Brief itemsreleased by Linus just prior to heading off to Ottawa. Changes this time include another big set of "sparse" annotations, a USB update, and lots of fixes; see the long-format changelog for the details.
Linus's BitKeeper repository has acquired no patches since 2.6.8-rc2. There have also been no new -mm releases in the last week; expect the process to remain stopped for a few days until OLS is done. Thereafter, expect a large flood of patches as various developers test the limits of the new development process, which states that more intrusive patches are welcome in 2.6.
The current 2.4 prepatch remains 2.4.27-rc3; Marcelo has released no patches since July 3.
Kernel development newsthe advance agenda is available. LWN editor Jonathan Corbet was a member of the program committee and attended the event; the following is his report.
Monday's sessions include:
Pat Mochel is the author of much of the power management and device model code in the 2.6 kernel. At one point in his efforts, his communications with software suspend ("swsusp") maintainer Pavel Machek broke down. In response, Patrick created his own fork of the software suspend code, which he called "pmdisk." The pmdisk code went into the kernel, and a small amount of work was done on it, but then Pat got busy with other things and vanished from the kernel development community. Nobody else was working on pmdisk, so the effort simply stalled. Pavel has discussed its removal from the kernel more than once, but that has not ever happened.
Just in time for the Kernel Summit, Pat returned with a 25-part patch set. Pat now believes that he made a mistake by forking the software suspend code, and is trying to make up. So his patch set removes pmdisk from the 2.6 kernel - but not before merging its best parts into the existing swsusp code base. With this patch set, swsusp is significantly cleaned up and more firmly integrated into the kernel's power management subsystem. This code base, Pat hopes, will prove a good starting place for further work toward respectable software suspend support.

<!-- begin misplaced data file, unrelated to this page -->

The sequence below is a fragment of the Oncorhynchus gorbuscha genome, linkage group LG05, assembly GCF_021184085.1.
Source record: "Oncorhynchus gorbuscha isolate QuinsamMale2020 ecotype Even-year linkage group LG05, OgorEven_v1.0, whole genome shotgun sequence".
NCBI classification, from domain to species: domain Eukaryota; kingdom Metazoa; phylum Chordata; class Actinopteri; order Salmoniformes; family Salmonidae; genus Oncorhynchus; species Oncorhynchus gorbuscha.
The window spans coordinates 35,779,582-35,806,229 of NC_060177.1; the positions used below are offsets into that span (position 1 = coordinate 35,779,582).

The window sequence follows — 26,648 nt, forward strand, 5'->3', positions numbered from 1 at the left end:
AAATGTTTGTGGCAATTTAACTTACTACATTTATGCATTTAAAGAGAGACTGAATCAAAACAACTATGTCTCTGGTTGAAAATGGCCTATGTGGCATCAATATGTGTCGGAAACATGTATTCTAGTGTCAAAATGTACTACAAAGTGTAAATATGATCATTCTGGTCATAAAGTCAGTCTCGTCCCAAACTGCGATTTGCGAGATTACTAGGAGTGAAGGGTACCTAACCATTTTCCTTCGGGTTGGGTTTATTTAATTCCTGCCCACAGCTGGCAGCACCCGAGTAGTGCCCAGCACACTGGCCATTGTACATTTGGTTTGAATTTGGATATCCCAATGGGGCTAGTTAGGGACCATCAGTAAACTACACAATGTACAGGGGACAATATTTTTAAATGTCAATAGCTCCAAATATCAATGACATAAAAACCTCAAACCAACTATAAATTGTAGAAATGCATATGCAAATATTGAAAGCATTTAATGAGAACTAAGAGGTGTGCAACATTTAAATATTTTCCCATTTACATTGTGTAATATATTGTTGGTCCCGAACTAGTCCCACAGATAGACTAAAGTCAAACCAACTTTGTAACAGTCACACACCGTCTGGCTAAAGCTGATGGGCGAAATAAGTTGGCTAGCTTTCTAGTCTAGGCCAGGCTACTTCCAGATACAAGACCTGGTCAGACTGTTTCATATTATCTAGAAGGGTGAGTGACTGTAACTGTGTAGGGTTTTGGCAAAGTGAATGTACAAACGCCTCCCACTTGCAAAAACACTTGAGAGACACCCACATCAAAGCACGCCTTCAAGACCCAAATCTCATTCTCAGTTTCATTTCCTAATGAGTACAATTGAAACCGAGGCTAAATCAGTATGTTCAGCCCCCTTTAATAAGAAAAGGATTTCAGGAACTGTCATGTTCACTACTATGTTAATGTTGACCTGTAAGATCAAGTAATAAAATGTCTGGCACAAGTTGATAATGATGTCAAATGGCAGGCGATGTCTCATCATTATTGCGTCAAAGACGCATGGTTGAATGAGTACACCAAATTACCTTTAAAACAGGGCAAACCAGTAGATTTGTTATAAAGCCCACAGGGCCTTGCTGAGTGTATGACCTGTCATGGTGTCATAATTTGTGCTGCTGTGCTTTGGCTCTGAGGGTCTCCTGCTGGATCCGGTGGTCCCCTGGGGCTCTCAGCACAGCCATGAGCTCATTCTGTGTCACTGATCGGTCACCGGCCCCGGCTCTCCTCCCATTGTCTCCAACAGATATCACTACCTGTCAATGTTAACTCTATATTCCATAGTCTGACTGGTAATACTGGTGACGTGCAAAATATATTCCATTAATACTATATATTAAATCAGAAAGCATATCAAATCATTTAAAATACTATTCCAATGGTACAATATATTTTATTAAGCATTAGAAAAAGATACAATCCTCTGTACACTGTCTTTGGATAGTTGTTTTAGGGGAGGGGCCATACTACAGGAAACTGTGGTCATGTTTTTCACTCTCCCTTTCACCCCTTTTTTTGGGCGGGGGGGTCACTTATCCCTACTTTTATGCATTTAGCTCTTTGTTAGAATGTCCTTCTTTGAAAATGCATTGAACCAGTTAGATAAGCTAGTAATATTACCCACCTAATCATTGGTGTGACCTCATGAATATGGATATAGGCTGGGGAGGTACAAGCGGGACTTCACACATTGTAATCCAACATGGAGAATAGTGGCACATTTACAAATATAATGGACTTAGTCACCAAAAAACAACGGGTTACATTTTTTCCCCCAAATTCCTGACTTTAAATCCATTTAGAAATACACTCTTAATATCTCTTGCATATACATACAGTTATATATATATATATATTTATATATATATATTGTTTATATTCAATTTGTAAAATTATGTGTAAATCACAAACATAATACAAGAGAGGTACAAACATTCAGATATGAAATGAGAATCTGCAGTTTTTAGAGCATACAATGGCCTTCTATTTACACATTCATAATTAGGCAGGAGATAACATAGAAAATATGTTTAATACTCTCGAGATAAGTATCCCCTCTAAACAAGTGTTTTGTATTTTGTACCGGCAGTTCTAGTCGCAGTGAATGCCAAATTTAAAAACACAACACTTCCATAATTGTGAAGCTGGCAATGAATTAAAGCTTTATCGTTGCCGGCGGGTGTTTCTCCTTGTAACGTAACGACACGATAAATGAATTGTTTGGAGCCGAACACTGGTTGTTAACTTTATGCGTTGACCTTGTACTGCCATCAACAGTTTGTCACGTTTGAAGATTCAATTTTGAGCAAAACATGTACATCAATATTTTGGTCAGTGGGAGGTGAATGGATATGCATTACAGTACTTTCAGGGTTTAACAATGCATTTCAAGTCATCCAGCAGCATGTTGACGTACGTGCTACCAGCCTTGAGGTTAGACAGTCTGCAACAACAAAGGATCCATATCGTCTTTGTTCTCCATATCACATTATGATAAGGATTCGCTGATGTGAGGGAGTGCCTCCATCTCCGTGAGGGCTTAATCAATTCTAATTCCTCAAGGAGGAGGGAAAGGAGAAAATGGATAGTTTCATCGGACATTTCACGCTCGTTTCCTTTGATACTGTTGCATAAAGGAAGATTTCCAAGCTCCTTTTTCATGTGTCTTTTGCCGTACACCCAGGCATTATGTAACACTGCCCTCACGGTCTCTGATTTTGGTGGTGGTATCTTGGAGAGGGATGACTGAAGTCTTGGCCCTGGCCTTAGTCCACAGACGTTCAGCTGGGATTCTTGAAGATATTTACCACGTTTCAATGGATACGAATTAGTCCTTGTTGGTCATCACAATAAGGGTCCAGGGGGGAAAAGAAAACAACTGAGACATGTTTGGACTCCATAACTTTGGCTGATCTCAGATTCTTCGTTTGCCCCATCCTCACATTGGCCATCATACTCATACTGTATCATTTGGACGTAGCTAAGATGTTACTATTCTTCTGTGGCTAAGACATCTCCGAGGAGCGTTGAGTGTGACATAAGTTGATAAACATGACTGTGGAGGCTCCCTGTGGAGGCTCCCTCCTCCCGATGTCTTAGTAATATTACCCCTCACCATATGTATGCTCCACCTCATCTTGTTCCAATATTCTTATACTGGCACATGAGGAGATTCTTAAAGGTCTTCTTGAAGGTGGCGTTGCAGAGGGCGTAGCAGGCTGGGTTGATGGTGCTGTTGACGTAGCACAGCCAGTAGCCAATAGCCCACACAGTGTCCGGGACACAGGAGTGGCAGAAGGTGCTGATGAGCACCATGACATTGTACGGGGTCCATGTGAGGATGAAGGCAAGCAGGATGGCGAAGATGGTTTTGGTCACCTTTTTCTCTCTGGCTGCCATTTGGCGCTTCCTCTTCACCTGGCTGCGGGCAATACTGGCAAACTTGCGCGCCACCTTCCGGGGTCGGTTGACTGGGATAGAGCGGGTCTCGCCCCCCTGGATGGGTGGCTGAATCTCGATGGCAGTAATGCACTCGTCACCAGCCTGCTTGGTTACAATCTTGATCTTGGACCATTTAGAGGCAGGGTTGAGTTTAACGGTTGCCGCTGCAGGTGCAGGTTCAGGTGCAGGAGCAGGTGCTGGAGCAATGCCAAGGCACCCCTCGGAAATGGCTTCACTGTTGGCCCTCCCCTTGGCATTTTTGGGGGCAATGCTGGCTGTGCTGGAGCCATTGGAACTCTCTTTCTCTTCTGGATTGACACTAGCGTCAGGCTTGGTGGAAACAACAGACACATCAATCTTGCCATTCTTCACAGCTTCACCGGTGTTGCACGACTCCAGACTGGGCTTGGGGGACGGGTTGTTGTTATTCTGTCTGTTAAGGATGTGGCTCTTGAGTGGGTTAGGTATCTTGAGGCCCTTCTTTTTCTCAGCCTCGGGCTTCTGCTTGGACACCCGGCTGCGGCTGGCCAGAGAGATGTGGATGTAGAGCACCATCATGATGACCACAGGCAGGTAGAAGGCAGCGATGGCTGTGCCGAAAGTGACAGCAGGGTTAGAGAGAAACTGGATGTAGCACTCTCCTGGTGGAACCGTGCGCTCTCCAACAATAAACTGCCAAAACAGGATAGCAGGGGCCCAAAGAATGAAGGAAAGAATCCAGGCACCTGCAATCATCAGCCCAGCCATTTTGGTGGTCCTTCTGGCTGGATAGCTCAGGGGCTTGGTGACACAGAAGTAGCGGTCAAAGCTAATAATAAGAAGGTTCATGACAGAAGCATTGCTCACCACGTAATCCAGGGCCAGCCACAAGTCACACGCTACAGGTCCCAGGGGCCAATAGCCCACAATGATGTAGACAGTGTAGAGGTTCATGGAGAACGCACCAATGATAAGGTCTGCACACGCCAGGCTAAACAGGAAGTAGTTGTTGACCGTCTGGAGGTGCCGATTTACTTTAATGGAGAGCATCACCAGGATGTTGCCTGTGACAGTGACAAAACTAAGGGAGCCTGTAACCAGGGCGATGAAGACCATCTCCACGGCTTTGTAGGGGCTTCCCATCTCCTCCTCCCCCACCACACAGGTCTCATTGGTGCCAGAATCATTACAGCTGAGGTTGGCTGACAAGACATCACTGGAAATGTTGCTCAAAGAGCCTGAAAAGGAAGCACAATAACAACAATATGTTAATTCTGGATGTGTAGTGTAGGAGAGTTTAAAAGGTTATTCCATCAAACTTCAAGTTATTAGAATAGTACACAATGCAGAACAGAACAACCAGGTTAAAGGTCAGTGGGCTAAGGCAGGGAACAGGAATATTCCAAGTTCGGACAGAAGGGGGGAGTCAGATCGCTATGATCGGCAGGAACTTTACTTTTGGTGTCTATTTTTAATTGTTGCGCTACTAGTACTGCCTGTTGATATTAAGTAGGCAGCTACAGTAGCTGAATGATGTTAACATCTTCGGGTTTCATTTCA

There is one other player in this game, however: the swsusp2 work done by Nigel Cunningham and others. This code, which forked from swsusp some time ago, exists as a out-of-tree patch. It is, however, by many accounts, the most featureful and reliable software suspend implementation available for Linux. Swsusp2 offers a more polished display, the ability to abort the suspend operation, and more. Nigel has recently been making noises about trying to merge swsusp2 into the 2.6 mainline.
The last time this topic came up, there was a significant amount of resistance. All versions of swsusp feature a "refrigerator," which is a mechanism for cooling off all processes in the system before suspending the system itself. The swsusp2 refrigerator has seen significant amounts of work intended to keep the system from refrigerating processes which might still be needed by other parts of the system before it is suspended. The result is a large number of macro calls interspersed through the rest of the kernel marking places where a process should not be refrigerated. These changes make the swsusp2 patch relatively intrusive; they also create a new kind of critical section within the kernel which looks hard to maintain over the long run.
The current feeling, as reflected at the kernel summit, is that much of Nigel's work cannot be merged in its current form. It also needs to be split into a set of small, incremental patches before it can be considered. Hopefully this work will happen, however; swsusp2 has things to offer. If its best features can be merged in with swsusp, perhaps the kernel may yet move from three unreliable software suspend implementations to a single version which actually works.
Patches and updates
Core kernel code
Filesystems and block I/O
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